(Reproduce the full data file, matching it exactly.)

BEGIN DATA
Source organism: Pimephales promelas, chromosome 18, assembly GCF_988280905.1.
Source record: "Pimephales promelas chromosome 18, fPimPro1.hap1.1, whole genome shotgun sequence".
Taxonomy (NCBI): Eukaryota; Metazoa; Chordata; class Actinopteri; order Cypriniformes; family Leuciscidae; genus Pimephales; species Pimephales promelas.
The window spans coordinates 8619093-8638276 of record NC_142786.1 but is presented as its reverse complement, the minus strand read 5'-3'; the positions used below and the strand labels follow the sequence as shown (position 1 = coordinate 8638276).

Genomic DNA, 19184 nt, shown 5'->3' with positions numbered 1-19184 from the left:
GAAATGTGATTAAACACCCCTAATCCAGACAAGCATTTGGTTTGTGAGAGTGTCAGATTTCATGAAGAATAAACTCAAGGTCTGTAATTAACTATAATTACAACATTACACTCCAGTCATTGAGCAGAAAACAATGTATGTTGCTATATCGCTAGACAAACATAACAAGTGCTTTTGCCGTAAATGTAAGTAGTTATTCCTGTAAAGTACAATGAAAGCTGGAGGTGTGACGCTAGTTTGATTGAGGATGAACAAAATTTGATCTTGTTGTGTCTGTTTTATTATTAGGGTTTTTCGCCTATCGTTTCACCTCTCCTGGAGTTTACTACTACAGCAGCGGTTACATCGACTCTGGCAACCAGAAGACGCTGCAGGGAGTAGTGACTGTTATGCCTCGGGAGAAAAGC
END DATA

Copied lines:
Source organism: Pimephales promelas, chromosome 18, assembly GCF_988280905.1.
Source record: "Pimephales promelas chromosome 18, fPimPro1.hap1.1, whole genome shotgun sequence".
Taxonomy (NCBI): Eukaryota; Metazoa; Chordata; class Actinopteri; order Cypriniformes; family Leuciscidae; genus Pimephales; species Pimephales promelas.
The window spans coordinates 8619093-8638276 of record NC_142786.1 but is presented as its reverse complement, the minus strand read 5'-3'; the positions used below and the strand labels follow the sequence as shown (position 1 = coordinate 8638276).

Genomic DNA, 19184 nt, shown 5'->3' with positions numbered 1-19184 from the left:
GAAATGTGATTAAACACCCCTAATCCAGACAAGCATTTGGTTTGTGAGAGTGTCAGATTTCATGAAGAATAAACTCAAGGTCTGTAATTAACTATAATTACAACATTACACTCCAGTCATTGAGCAGAAAACAATGTATGTTGCTATATCGCTAGACAAACATAACAAGTGCTTTTGCCGTAAATGTAAGTAGTTATTCCTGTAAAGTACAATGAAAGCTGGAGGTGTGACGCTAGTTTGATTGAGGATGAACAAAATTTGATCTTGTTGTGTCTGTTTTATTATTAGGGTTTTTCGCCTATCGTTTCACCTCTCCTGGAGTTTACTACTACAGCAGCGGTTACATCGACTCTGGCAACCAGAAGACGCTGCAGGGAGTAGTGACTGTTATGCCTCGGGAGAAAAGC